NVIDIA (NVDA) reportedly overheard the US government talking about its exports to China. On Wednesday, the government imposed new licensing requirements on NVIDIA for any future exports to China, which also includes Hong Kong. The new restrictions will apply to the company’s A100 and H100 line of chips.
The following is an excerpt from a United States Securities and Exchange Commission report released Wednesday:
On August 26, 2022, the United States Government, or USG, notified NVIDIA Corporation, or the Company, that the USG had imposed a new licensing requirement, effective immediately, for all future exports to China (including Hong Kong) and Russia of the upcoming A100 and H100 Integrated Circuits. DGX or any other system incorporating A100 or H100 ICs and the A100X are also covered by the new licensing requirement. The license requirement also includes any future NVIDIA ICs achieving both peak performance and chip-to-chip I/O performance at or above thresholds that are roughly equivalent to the A100, as well as any system that includes these circuits. A license is required to export technology to support or develop covered products. The United States government has indicated that the new licensing requirement will address the risk of covered products being used or diverted to a “military end use” or “military end user” in China and Russia. The Company does not sell products to customers in Russia.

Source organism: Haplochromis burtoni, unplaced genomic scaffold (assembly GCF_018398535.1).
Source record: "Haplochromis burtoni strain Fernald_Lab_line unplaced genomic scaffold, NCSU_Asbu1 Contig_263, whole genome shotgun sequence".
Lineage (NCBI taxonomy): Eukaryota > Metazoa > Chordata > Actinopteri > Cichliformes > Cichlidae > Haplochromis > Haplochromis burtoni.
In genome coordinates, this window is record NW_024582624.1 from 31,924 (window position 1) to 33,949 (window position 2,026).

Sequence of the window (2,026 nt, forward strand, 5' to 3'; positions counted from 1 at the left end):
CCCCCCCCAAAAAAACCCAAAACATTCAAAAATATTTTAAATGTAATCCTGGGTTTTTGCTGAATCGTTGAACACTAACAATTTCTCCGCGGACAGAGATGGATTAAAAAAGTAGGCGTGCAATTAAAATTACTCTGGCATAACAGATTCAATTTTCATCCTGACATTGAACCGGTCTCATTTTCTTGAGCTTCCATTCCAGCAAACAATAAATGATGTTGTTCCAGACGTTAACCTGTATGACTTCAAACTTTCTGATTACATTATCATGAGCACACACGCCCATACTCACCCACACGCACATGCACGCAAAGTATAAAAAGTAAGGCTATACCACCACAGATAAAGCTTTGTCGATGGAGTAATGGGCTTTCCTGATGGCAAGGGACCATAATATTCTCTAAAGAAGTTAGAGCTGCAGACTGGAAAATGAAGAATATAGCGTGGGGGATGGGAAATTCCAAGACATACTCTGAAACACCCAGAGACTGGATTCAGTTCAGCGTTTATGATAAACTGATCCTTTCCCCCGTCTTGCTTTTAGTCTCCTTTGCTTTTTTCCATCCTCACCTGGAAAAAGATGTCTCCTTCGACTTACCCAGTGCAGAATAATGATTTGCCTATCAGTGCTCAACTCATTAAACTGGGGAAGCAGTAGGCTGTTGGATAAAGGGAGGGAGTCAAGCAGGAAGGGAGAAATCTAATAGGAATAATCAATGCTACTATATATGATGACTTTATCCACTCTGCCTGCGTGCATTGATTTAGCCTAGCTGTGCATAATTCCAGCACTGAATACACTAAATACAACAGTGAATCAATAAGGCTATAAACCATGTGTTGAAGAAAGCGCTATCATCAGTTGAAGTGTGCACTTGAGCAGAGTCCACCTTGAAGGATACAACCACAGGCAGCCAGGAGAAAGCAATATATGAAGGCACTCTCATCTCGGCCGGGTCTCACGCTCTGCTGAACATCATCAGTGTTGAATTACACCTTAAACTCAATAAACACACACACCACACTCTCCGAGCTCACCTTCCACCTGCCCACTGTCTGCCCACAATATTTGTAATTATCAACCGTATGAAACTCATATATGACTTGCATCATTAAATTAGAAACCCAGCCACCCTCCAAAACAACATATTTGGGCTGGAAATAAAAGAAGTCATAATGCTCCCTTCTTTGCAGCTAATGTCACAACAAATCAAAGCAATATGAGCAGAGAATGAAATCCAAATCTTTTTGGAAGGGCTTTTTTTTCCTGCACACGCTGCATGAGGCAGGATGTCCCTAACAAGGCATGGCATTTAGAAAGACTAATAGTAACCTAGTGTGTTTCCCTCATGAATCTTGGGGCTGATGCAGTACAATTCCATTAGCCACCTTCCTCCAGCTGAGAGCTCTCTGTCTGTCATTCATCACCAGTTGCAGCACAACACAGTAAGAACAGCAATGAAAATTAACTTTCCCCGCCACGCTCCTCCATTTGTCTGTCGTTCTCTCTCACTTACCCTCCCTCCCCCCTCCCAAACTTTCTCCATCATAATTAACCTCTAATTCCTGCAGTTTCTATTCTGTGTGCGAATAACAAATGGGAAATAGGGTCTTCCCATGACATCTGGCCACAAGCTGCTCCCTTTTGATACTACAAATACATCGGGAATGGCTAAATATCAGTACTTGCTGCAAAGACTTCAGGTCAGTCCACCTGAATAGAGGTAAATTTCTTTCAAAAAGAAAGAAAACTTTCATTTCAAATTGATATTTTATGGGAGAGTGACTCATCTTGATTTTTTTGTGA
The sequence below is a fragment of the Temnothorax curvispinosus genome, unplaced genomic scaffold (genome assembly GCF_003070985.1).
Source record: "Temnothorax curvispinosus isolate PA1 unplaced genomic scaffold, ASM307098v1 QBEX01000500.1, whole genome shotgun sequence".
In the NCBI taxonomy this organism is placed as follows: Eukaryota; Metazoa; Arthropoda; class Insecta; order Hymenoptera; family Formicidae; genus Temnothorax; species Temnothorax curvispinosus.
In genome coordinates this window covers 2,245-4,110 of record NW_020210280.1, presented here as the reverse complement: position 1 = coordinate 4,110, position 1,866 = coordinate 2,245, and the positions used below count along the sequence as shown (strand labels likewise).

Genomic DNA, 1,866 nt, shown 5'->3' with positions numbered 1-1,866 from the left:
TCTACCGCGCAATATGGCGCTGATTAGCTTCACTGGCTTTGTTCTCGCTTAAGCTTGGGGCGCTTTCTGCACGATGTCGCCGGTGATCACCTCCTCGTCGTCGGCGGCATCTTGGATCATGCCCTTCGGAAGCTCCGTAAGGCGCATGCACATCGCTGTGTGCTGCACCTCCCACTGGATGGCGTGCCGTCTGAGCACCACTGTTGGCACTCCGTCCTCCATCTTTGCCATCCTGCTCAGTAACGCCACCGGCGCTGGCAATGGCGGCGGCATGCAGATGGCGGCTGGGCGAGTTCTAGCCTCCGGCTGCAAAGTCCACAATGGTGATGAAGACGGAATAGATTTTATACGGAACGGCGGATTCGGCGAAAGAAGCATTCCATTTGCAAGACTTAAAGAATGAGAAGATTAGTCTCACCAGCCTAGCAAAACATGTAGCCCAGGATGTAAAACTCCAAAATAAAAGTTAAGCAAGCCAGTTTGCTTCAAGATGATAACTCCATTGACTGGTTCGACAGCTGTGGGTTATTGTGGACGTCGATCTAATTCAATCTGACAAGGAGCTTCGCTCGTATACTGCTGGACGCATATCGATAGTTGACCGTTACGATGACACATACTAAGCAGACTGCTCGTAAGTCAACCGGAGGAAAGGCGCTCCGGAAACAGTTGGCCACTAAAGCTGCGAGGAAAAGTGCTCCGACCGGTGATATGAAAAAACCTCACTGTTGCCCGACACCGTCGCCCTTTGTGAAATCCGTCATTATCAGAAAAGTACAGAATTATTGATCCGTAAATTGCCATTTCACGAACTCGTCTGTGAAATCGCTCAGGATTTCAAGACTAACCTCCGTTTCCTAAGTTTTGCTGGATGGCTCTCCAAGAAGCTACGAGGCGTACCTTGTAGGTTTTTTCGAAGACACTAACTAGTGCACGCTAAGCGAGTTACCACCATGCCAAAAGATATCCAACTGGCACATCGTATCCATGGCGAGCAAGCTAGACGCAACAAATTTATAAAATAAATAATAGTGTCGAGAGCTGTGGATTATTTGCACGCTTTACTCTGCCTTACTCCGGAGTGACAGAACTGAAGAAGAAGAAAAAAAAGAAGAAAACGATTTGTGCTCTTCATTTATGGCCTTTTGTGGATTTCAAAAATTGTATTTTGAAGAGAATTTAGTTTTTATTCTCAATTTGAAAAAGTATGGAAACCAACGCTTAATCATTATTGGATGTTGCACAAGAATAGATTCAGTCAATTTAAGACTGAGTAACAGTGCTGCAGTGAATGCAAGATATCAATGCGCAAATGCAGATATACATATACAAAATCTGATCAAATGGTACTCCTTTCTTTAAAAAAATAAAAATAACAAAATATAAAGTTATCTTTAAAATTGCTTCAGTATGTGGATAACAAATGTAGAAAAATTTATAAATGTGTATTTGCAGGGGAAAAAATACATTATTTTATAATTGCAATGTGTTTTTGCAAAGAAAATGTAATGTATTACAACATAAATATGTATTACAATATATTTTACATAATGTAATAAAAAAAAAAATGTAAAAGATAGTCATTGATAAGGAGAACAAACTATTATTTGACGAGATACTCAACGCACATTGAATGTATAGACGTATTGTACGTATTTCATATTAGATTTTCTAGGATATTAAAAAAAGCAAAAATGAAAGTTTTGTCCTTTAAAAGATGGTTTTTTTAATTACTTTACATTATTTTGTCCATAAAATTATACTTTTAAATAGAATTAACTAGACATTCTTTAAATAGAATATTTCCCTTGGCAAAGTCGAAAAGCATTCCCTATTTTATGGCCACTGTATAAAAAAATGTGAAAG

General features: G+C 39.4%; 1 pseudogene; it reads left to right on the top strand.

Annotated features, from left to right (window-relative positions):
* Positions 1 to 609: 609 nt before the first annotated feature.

The news was first reported by Reuters late Wednesday afternoon. The A100 and H100 chip lines are said to be related to AI and machine learning. While NVIDIA previously announced expectations for the ramp-up of new GPUs, CPUs, DPUs, and robotic processors during the recent Q1 2023 financial report, the company warns that the new restrictions could affect the completion of H100 chips.
NVIDIA now appears to be caught in an escalating conflict between the United States and China. Shares of NVIDIA (NVDA) closed at $150.94 per share, down 2.42%, and appear to be falling further in after-hours trading.
We’ll continue to monitor this story as it develops, as further US government restrictions could affect both NVIDIA and competitor AMD in the short and long term.